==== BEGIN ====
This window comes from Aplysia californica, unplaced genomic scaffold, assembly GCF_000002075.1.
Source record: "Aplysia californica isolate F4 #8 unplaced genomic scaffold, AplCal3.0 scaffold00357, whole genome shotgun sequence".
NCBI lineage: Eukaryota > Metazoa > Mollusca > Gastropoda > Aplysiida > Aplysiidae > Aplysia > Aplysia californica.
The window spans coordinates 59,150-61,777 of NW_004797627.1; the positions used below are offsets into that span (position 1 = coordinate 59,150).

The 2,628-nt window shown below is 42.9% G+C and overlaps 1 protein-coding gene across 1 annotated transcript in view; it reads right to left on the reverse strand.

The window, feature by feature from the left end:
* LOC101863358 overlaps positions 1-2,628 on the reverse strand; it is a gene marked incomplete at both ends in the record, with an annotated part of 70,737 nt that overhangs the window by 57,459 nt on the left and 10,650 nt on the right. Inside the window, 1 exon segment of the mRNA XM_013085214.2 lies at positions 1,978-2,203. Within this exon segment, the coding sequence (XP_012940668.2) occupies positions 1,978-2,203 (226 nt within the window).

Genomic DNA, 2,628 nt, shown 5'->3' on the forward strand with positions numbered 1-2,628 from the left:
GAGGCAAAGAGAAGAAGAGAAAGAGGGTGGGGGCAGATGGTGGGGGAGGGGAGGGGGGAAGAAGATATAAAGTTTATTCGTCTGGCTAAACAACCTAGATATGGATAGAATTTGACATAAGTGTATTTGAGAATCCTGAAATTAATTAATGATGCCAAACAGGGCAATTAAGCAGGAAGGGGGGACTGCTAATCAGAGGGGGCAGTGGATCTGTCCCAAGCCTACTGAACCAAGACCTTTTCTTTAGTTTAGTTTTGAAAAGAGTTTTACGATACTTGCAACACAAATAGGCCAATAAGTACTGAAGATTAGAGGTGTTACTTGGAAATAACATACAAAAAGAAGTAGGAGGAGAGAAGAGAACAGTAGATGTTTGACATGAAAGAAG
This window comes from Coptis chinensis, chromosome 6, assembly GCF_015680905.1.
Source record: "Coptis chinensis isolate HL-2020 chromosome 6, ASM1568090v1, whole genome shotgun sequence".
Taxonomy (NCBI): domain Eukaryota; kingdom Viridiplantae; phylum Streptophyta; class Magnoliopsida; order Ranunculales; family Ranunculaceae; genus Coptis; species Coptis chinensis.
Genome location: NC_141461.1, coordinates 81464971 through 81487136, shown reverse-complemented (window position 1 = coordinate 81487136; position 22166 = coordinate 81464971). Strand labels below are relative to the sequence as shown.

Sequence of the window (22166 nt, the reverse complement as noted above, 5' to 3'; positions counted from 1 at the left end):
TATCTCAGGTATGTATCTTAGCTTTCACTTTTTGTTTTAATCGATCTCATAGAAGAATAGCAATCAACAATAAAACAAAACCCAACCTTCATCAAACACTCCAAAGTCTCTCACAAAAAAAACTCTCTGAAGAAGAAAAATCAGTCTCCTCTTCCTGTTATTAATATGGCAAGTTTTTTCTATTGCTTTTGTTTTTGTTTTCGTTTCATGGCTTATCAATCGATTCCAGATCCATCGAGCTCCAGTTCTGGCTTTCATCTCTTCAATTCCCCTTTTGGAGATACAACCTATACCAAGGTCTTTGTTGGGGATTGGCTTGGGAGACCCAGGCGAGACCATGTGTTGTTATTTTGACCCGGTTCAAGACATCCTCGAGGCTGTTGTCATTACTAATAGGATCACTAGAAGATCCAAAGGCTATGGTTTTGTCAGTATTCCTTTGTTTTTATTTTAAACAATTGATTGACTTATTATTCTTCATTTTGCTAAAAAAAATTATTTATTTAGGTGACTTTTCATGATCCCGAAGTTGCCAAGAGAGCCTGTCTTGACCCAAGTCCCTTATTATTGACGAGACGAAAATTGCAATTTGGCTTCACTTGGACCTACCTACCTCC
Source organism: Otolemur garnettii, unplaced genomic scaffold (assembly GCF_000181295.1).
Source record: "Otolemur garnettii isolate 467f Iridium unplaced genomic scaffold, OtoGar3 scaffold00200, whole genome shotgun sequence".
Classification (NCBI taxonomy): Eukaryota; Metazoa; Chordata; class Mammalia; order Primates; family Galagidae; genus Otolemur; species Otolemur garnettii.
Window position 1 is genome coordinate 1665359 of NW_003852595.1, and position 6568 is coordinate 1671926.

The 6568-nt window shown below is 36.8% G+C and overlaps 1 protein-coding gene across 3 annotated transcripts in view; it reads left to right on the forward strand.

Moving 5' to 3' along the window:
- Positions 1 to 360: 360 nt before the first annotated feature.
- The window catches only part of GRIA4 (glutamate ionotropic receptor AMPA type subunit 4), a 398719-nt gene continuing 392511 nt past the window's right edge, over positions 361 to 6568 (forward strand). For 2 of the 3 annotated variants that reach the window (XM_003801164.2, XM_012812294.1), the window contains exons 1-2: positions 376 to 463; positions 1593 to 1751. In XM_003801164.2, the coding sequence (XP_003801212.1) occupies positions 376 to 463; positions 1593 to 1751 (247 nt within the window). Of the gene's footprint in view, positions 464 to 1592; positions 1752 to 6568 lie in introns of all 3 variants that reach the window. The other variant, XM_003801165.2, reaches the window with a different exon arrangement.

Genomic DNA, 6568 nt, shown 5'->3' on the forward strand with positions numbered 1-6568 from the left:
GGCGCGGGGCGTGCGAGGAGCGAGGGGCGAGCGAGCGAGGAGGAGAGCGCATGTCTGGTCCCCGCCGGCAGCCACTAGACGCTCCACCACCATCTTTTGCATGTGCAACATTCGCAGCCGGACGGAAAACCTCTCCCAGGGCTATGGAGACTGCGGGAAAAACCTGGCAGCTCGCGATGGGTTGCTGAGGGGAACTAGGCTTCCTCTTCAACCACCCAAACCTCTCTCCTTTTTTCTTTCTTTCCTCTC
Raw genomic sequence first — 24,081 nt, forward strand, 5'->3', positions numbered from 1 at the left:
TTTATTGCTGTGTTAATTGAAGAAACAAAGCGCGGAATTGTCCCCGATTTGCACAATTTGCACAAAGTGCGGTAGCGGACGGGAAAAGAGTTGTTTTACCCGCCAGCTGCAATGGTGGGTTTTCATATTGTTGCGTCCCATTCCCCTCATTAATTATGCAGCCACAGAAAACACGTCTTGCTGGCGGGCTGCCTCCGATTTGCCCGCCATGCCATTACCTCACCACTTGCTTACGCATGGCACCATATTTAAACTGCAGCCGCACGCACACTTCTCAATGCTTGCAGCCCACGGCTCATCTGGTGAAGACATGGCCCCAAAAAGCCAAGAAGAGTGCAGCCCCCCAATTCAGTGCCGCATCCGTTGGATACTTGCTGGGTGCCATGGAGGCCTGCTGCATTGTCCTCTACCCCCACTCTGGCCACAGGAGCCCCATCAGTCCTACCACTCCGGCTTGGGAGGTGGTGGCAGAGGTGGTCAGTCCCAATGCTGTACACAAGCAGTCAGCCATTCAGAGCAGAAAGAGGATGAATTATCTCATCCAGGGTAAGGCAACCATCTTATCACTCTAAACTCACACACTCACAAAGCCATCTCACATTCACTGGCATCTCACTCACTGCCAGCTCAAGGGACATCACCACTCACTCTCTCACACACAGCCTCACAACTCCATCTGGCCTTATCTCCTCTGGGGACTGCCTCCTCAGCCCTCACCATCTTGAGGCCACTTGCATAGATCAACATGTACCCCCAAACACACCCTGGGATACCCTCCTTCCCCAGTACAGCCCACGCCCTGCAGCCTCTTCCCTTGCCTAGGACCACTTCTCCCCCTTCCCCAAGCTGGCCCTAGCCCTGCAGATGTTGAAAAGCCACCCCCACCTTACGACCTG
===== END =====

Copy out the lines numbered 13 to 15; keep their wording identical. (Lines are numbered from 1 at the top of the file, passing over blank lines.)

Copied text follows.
Genome location: NC_141461.1, coordinates 81464971 through 81487136, shown reverse-complemented (window position 1 = coordinate 81487136; position 22166 = coordinate 81464971). Strand labels below are relative to the sequence as shown.

Sequence of the window (22166 nt, the reverse complement as noted above, 5' to 3'; positions counted from 1 at the left end):
TATCTCAGGTATGTATCTTAGCTTTCACTTTTTGTTTTAATCGATCTCATAGAAGAATAGCAATCAACAATAAAACAAAACCCAACCTTCATCAAACACTCCAAAGTCTCTCACAAAAAAAACTCTCTGAAGAAGAAAAATCAGTCTCCTCTTCCTGTTATTAATATGGCAAGTTTTTTCTATTGCTTTTGTTTTTGTTTTCGTTTCATGGCTTATCAATCGATTCCAGATCCATCGAGCTCCAGTTCTGGCTTTCATCTCTTCAATTCCCCTTTTGGAGATACAACCTATACCAAGGTCTTTGTTGGGGATTGGCTTGGGAGACCCAGGCGAGACCATGTGTTGTTATTTTGACCCGGTTCAAGACATCCTCGAGGCTGTTGTCATTACTAATAGGATCACTAGAAGATCCAAAGGCTATGGTTTTGTCAGTATTCCTTTGTTTTTATTTTAAACAATTGATTGACTTATTATTCTTCATTTTGCTAAAAAAAATTATTTATTTAGGTGACTTTTCATGATCCCGAAGTTGCCAAGAGAGCCTGTCTTGACCCAAGTCCCTTATTATTGACGAGACGAAAATTGCAATTTGGCTTCACTTGGACCTACCTACCTCC